Basic W-Fi Lessons
What is RSSI and what does it mean for a Wi-Fi network?
RSSI, or “Received Signal Strength Indicator,” is a measurement of how well your device can hear a signal from an access point or router. It’s a value that is useful for determining if you have enough signal to get a good wireless connection. Note: Because an RSSI value is pulled from the client device’s Wi-Fi card (hence “received” signal strength), it is not the same as transmit power from a router or AP.
Get Reliable Wi-Fi at Home
For professionals working from home, students studying from home, and teachers teaching from home, reliable home Wi-Fi is part of what we need to get through our day.
Signifi Personal tells you what’s wrong and helps you make it right.
RSSI vs dBm
dBm and RSSI are different units of measurement that both represent the same thing: signal strength. The difference is that RSSI is a relative index, while dBm is an absolute number representing power levels in mW (milliwatts).
RSSI is a term used to measure the relative quality of a received signal to a client device, but has no absolute value. The IEEE 802.11 standard (a big book of documentation for manufacturing Wi-Fi equipment) specifies that RSSI can be on a scale of 0 to up to 255 and that each chipset manufacturer can define their own “RSSI_Max” value. Cisco, for example, uses a 0-100 scale, while Atheros uses 0-60. It’s all up to the manufacturer (which is why RSSI is a relative index), but you can infer that the higher the RSSI value is, the better the signal is.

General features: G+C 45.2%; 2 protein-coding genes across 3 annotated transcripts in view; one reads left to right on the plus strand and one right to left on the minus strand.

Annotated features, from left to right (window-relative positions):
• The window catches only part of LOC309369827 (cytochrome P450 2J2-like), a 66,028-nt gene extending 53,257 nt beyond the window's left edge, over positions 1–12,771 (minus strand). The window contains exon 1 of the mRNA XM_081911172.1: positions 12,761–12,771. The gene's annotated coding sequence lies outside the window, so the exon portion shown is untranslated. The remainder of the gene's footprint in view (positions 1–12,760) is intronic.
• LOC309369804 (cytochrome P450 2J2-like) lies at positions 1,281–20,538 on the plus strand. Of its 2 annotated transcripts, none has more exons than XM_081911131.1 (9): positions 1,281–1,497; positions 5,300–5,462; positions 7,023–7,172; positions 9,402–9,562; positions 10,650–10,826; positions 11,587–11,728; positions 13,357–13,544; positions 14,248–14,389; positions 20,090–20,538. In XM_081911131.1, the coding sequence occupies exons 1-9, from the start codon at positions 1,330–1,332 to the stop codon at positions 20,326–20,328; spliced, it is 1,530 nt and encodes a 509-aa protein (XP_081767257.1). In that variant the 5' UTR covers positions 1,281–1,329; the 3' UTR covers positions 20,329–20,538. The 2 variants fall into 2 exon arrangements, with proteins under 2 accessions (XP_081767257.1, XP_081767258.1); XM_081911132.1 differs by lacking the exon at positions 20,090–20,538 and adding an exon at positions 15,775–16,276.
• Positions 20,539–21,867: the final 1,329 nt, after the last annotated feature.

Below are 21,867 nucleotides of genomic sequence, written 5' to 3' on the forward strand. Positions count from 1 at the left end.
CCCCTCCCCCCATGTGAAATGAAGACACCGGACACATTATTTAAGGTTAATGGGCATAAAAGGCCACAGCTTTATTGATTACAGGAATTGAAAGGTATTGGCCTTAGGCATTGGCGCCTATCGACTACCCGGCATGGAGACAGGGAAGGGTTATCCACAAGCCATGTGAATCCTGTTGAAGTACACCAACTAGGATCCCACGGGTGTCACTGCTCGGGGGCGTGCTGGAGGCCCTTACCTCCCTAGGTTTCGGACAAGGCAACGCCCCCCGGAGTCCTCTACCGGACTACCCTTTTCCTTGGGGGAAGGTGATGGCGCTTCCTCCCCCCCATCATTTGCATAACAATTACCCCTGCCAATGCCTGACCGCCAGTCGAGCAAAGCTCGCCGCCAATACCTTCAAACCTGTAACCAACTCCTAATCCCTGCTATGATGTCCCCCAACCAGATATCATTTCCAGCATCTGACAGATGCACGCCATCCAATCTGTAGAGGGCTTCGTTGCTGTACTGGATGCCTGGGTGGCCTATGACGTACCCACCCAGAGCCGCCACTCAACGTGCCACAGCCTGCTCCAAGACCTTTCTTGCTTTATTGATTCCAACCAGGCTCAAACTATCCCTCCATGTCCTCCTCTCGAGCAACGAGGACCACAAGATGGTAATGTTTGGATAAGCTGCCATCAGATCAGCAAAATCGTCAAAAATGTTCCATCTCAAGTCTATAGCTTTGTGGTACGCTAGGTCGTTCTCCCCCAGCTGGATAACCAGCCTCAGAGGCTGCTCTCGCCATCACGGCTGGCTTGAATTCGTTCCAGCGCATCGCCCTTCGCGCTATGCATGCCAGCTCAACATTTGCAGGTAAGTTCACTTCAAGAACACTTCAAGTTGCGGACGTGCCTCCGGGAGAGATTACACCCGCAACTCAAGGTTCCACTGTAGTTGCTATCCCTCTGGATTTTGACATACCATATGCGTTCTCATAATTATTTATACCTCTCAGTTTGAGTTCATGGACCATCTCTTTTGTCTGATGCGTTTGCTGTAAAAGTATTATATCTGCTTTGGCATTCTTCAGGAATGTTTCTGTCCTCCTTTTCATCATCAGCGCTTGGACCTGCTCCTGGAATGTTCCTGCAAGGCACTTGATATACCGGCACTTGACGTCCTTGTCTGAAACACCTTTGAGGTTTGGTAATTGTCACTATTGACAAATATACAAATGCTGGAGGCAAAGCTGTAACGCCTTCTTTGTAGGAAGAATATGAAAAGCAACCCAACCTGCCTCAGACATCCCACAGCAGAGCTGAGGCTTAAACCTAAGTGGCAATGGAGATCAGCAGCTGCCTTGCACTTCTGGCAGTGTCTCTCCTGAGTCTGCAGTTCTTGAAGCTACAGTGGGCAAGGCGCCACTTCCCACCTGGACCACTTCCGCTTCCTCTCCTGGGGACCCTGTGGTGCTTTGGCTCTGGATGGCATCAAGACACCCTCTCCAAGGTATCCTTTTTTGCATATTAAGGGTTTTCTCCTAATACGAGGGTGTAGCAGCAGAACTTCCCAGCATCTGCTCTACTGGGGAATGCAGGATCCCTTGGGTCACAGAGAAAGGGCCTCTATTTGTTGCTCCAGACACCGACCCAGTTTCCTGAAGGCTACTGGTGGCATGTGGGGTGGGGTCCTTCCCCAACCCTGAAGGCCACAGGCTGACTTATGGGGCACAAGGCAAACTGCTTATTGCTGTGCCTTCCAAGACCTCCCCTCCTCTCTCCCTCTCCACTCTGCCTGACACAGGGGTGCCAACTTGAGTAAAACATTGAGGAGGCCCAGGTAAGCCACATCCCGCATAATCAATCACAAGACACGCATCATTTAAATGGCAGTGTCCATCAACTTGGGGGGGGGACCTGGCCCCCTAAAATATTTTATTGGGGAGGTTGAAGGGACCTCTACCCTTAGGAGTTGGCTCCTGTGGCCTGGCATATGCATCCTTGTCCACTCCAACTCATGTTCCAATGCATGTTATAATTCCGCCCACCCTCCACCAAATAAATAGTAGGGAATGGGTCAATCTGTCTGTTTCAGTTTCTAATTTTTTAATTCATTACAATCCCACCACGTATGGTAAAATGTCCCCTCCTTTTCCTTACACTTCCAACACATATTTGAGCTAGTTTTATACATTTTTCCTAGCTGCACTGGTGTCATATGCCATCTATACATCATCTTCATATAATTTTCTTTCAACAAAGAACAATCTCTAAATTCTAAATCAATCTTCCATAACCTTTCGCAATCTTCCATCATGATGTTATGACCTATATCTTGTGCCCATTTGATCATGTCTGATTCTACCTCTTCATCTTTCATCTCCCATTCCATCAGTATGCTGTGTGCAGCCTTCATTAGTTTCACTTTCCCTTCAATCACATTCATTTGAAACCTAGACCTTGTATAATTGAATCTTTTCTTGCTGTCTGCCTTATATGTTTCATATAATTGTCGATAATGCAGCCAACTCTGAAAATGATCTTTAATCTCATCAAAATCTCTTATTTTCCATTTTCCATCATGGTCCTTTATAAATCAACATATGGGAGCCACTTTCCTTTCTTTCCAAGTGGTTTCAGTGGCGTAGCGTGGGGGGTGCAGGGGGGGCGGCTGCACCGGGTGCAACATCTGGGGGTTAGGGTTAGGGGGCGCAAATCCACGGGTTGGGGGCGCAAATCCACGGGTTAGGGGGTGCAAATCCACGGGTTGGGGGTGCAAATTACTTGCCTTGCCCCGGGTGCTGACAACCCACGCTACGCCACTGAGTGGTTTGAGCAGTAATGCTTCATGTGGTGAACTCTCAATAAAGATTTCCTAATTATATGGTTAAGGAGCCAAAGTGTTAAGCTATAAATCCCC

Since RSSI varies greatly between chipset manufacturers, MetaGeek software uses a more standardized, absolute measure of signal strength: received signal power, which is measured in decibels, or dBm on a logarithmic scale. There’s a lot of math we could get into, but basically, the closer to 0 dBm, the better the signal is.
To help leverage your signal strength measurement most effectively so you can make channel planning decisions, inSSIDer displays signal strength in two ways.
The Networks Table visualizes where selected networks are located on the 2.4 or 5 GHz band in relation to other networks, and the signal strengths of each.
The Signal Strength Over Time graph shows how your network’s signal strengths changes as you move around the room or office.
Acceptable Signal Strengths
|Signal Strength||TL;DR||Required for|
|-30 dBm||Amazing||Max achievable signal strength. The client can only be a few feet from the AP to achieve this. Not typical or desirable in the real world.||N/A|
|-67 dBm||Very Good||Minimum signal strength for applications that require very reliable, timely delivery of data packets.||VoIP/VoWi-Fi, streaming video|
|-70 dBm||Okay||Minimum signal strength for reliable packet delivery.||Email, web|
|-80 dBm||Not Good||Minimum signal strength for basic connectivity. Packet delivery may be unreliable.||N/A|
|-90 dBm||Unusable||Approaching or drowning in the noise floor. Any functionality is highly unlikely.||N/A|
What if I have an acceptable signal strength but I’m still having problems?
If you’ve already checked your signal strength using a Wi-Fi scanning app like inSSIDer and concluded that you have acceptable Wi-Fi signal strength, then interference may be to blame. Your computer’s Wi-Fi adapter can help you see some types of interference, but for finding non-Wi-Fi interferers, you’ll need a spectrum analysis tool like Wi-Spy.
The signal strength of the “MetaGeek” SSID is great (approx. -50dBm), but the actual wireless signal is being destroyed by a non-Wi-Fi interferer, which is shown above with a large green spiky shape between channels 5 and 6.